Campaigns kick into overdrive for ballot question


Community divided over referendum concerning elected public school board


Signs instructing New Brunswick residents to vote ‘yes’ or ‘no’ on a ballot question concerning New Brunswick public schools are the latest strategy local campaigns have employed around the city.

The city of New Brunswick public question gives residents the option to choose between the current Type I school district system, in which Mayor James Cahill appoints Board of Education members, and a Type II school district system, which would allow voters to select the board members, said Charlie Kratovil, a member of the New Brunswick for Elected School Board Committee.

“If you look at Middlesex County, New Brunswick schools stand out in two ways. First of all, they are the only [town] where there are no elections for the school board. Second of all, they are by far the worst district. This is not a coincidence,” Kratovil said.

The “Vote Yes” campaign has found an ally in the Rutgers University Student Assembly, which has partnered with the committee in an effort to inform students about the issue, said John Connelly, RUSA president.

“I had seen all of these ‘vote no’ signs distributed ... but none of the information on those signs seemed to reflect reality,” said Connelly, a School of Arts and Sciences senior. “As we became more informed ... we decided that ‘Vote Yes’ would be something that we wanted to pursue.”

Members of the campaign hope to remedy what they believe is a factor that leads to poor education in New Brunswick, which has a 58 percent graduation rate, according to the state.

“I think at least part of [the problem] is that the average parent in New Brunswick does not have any real direct accountability over the policies they make [in New Brunswick],” he said.

Russell Marchetta, city spokesman, said the graduation statistic comes as a result of a faulty formula. It takes the number of an incoming freshman class and compares it with the number of a graduating senior class four years later.

“They forget that, in New Brunswick, we have many students that move out of town and go to different schools for whatever reason,” he said. “We have a very transient population in New Brunswick, so this type of formula does not work.”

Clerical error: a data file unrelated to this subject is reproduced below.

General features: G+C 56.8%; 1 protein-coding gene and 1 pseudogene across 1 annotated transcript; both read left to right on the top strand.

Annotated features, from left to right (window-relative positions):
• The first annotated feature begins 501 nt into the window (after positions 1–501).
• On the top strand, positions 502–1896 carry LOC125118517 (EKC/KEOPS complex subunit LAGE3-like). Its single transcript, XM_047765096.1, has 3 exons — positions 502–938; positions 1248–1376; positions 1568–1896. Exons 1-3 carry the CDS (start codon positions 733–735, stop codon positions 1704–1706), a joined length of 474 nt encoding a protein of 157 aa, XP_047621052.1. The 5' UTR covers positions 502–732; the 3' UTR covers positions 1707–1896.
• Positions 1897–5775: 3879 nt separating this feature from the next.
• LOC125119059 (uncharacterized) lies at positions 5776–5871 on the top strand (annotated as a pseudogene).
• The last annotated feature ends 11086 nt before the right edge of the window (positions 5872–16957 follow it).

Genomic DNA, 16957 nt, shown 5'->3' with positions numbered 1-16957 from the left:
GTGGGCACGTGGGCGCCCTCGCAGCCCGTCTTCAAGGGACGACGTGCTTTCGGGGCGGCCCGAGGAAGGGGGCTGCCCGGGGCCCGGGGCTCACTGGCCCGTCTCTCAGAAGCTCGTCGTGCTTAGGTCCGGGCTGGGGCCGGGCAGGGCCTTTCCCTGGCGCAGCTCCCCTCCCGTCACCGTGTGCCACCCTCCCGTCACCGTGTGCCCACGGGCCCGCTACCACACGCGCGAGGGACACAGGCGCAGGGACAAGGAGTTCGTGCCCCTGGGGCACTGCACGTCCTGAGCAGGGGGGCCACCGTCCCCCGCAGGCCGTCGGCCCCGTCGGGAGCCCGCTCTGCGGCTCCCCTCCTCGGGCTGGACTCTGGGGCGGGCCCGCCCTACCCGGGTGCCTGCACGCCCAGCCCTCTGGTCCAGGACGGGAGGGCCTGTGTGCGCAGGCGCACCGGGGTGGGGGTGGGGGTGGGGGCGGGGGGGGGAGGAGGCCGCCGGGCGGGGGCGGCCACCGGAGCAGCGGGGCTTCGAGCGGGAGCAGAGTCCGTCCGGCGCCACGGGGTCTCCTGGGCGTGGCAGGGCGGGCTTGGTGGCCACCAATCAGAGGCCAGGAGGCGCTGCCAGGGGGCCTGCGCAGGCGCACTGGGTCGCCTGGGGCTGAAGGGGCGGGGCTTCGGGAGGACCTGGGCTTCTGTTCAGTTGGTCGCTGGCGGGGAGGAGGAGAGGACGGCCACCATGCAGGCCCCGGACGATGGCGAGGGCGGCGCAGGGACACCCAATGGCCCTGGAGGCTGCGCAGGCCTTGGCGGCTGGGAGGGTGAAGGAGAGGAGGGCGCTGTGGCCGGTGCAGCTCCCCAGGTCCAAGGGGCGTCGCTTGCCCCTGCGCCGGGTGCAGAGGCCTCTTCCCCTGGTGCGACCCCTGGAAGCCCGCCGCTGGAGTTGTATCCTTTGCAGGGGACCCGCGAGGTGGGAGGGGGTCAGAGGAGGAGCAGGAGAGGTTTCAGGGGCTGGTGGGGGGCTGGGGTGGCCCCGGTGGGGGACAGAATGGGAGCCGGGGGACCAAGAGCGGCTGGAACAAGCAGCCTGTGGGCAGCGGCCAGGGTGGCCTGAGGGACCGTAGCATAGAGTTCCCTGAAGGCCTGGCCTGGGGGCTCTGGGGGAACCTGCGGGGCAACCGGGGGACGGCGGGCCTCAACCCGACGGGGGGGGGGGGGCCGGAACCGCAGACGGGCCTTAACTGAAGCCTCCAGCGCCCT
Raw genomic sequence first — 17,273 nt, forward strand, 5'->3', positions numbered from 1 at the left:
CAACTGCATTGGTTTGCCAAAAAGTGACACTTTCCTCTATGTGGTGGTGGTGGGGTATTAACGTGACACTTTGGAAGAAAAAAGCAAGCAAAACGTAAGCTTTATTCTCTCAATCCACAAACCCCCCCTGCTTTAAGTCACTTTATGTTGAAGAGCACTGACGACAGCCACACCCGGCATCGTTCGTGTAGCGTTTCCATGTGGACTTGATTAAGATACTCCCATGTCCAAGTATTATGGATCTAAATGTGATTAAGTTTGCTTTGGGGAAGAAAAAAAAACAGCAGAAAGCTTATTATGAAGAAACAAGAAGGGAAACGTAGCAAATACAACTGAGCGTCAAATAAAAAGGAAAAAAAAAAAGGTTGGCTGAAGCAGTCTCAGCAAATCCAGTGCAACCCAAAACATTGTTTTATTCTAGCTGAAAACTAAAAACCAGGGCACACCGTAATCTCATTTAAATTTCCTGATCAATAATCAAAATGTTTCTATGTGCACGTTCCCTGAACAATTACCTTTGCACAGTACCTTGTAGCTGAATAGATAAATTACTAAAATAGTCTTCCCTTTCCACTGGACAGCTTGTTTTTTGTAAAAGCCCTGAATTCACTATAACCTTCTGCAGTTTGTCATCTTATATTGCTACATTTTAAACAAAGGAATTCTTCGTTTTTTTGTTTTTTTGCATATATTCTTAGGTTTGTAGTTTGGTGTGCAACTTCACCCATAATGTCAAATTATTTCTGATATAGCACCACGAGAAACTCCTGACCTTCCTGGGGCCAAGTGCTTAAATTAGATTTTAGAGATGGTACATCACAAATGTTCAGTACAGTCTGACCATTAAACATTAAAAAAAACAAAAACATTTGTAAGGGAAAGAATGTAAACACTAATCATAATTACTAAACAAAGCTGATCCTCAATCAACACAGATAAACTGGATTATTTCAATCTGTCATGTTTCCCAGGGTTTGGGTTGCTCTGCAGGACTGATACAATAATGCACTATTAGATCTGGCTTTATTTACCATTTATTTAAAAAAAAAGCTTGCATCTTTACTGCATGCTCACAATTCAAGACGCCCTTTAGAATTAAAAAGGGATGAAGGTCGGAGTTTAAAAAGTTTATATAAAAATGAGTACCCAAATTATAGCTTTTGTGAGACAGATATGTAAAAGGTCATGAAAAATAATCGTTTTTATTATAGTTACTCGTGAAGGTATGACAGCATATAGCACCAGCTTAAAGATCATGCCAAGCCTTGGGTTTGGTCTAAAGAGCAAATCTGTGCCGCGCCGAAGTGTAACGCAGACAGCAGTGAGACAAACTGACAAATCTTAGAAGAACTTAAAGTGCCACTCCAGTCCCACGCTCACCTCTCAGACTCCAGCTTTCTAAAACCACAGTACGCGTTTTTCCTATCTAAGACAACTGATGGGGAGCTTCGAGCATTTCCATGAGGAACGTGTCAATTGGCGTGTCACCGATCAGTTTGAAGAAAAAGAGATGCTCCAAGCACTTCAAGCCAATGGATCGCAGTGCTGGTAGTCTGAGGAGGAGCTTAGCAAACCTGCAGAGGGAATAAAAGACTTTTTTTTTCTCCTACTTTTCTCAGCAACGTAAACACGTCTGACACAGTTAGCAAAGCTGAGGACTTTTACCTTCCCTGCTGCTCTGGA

This year’s ballot marks the fifth time residents will vote on the question, Marchetta said. The option to change the current system was voted down in 1993, 1996, 1998 and 2000.

“It’s been voted down four times in the last 20 years, each time by a bigger plurality than the time before,” Marchetta said. “It just goes to show that the residents in New Brunswick, the taxpayers, are happy with the way the board works now.”

Yet Kratovil said the reason the question has traditionally been voted down is because of the substantial campaigning the city commits against the change.

“This question has been put to voters before, and every time [Cahill] funds a campaign to basically prevent the community from taking control of the school system and taking that control away from him,” Kratovil said.

The Committee to Keep Politics Out Of Our Schools, which is behind the opposition campaign, received a donation from Cahill for $11,772 and a donation from a group called “Friends of Mayor James Cahill” for $6,000, according to a report released by the New Jersey Election Law Enforcement Commission.

The report, which was published on Oct. 26, shows the two donations amount for more than 85 percent of the campaign’s funding, a fact Kratovil said proves the main supporter of the campaign is the mayor himself.

“It’s just a naked attempt for [Cahill] to keep power and the status quo, and the community is saying the status quo is not working and we need change,” he said.

Cahill’s office declined to comment.

The “Vote Yes” campaign only has a donation balance of $150, said Marge Kerber, treasurer for the New Brunswick for Elected School Board Committee.

“The opposition claims that we want power, but I don’t think $150 gets us far,” Kerber said. “This campaign is not about spending money, it’s about talking to the people of New Brunswick and making sure they understand exactly what is going on.”

Connelly said he hopes students become informed on the issue and will realize they are a part of the New Brunswick community.

“What happens in this city obviously affects us because a lot of us rent in the city or shop at established markets in New Brunswick,” Connelly said.

Connelly said he expects young people to come out and vote in historical numbers, and finds it strange to hear people argue that students are only a transient population that are not truly committed to the city they temporarily live in.

“For no other population will anyone make that argument,” Connelly said. “We live in a global economy, we are all transient voters now.”


By Giancarlo Chaux

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